Judge awards nearly US$13 million to women who say they were exploited by porn producers

SAN DIEGO (NYTIMES) - A Superior Court judge in San Diego tentatively awarded nearly US$13 million (S$17.5 million) to nearly two dozen young women Thursday (Jan 2), ruling that they had been tricked into performing in pornographic videos that derailed and uprooted their lives and led several to become suicidal.

The ruling capped an unusual 99-day civil trial that exposed the bait-and-switch tactics and false promises deployed as part of a scheme to induce young women, who would not otherwise consider filming pornography, to fly to San Diego and shoot a pornographic video.

The judge, Kevin Enright, ordered the defendants to remove the women's images and videos from the pornographic websites they control or own, and to take steps to remove them from other online sites.

He gave both sides 15 days to object to his decision before it would become final.

Edward Chapin, a lawyer who represented the 22 plaintiffs in the suit, said Thursday that the ruling was an important victory for the young women who had suffered personally and professionally. Each woman would receive an amount ranging from about US$300,000 to US$550,000.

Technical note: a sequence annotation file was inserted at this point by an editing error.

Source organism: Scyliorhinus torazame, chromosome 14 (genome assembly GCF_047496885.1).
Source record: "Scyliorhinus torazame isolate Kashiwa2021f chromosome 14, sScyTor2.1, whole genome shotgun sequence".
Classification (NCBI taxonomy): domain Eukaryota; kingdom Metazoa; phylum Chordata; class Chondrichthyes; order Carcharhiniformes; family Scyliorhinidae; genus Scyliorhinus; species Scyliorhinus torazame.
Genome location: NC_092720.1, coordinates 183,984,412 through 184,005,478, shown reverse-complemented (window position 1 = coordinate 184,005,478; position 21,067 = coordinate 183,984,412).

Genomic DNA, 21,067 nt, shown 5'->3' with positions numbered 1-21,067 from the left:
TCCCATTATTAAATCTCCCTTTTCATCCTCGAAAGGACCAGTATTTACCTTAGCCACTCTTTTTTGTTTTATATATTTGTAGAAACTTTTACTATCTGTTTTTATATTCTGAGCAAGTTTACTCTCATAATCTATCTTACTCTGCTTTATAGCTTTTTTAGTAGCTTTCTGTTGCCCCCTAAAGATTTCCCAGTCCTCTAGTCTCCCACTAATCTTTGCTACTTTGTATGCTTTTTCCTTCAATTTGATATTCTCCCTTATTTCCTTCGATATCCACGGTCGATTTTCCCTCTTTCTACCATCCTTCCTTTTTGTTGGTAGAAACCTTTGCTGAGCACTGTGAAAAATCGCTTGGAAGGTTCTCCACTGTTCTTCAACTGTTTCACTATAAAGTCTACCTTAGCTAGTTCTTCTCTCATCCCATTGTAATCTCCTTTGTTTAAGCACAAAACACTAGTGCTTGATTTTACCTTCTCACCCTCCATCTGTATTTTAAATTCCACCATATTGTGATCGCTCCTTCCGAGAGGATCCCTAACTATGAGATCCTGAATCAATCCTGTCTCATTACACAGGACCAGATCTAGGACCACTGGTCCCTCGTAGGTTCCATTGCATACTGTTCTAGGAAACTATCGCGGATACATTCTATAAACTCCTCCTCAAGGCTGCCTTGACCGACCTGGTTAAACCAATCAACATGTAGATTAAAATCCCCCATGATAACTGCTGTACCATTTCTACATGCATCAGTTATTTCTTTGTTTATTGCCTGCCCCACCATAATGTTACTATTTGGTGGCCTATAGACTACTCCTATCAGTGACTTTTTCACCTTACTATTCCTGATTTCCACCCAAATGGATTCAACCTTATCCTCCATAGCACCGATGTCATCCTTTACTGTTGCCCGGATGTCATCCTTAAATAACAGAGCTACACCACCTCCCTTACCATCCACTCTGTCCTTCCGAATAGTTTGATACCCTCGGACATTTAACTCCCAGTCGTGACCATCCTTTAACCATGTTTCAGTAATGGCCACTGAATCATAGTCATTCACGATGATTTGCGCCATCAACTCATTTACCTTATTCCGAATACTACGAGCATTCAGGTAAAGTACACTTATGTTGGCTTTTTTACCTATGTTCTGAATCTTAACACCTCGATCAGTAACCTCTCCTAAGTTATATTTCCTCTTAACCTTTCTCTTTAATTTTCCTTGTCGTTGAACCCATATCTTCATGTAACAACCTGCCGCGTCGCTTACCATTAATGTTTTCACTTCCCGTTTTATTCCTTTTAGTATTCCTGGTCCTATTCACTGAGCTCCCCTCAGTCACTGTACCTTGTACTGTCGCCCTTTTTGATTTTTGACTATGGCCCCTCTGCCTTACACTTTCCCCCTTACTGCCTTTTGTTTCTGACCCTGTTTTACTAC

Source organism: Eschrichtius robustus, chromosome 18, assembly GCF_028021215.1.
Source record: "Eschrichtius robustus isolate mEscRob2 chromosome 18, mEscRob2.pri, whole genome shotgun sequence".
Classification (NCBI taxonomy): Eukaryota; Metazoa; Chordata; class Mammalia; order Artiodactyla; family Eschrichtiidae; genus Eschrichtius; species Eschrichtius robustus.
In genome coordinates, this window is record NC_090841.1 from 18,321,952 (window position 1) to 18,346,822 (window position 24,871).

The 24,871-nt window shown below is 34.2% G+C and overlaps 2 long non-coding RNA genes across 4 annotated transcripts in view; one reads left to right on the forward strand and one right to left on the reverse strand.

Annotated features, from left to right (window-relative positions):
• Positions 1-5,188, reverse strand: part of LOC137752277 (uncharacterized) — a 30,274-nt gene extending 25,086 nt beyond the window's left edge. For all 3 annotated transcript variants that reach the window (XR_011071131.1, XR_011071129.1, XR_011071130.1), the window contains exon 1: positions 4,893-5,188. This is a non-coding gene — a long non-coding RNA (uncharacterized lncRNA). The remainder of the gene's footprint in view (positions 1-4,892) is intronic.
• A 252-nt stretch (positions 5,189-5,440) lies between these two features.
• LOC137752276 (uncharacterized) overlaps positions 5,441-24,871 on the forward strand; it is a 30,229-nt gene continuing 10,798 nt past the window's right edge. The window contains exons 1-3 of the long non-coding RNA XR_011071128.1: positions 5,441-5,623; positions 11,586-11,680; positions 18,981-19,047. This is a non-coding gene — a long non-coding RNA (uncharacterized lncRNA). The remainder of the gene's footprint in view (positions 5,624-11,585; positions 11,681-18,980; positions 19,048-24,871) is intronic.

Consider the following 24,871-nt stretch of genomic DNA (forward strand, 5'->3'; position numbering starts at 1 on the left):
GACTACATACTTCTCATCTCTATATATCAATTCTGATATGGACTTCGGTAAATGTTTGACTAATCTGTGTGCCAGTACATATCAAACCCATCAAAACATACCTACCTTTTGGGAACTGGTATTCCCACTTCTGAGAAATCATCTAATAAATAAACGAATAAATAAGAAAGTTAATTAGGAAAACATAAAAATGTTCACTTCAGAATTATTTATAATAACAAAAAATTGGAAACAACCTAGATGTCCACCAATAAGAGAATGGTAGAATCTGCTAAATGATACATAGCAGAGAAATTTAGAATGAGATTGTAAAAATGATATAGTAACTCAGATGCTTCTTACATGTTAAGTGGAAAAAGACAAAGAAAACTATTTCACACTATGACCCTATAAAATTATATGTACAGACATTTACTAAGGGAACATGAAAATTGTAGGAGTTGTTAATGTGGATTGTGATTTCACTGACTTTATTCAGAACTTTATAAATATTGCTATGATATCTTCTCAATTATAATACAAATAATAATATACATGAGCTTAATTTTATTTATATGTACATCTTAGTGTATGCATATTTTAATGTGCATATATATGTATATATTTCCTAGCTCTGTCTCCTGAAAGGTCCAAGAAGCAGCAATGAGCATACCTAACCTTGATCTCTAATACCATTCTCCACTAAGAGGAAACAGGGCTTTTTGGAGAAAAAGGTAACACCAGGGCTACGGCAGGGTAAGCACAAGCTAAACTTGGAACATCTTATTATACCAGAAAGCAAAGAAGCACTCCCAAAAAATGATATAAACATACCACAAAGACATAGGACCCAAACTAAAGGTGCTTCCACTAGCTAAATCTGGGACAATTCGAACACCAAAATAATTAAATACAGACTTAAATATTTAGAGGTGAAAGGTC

"They are happy with the outcome because it shows they were believed, that their story was believed," Chapin said. "They had been shamed. These guys attacked them, harassed them and intimidated them, so it was challenging to get them to testify. So it's a vindication for them."

The case named three defendants: Michael Pratt, the chief executive of the site; Andre Garcia, an actor; and Matthew Wolfe, a videographer, as well as the business entities they operated.

Daniel Kaplan and Aaron Sadock, two lawyers for the defendants, said Thursday that their clients were weighing their options and would most likely file objections to the court's tentative decision, and if the decision became final, formally appeal.

Kaplan and Sadock said their clients were also focused on defending themselves against criminal charges filed last fall in federal court in San Diego that mirrored the allegations levelled against them in the civil case.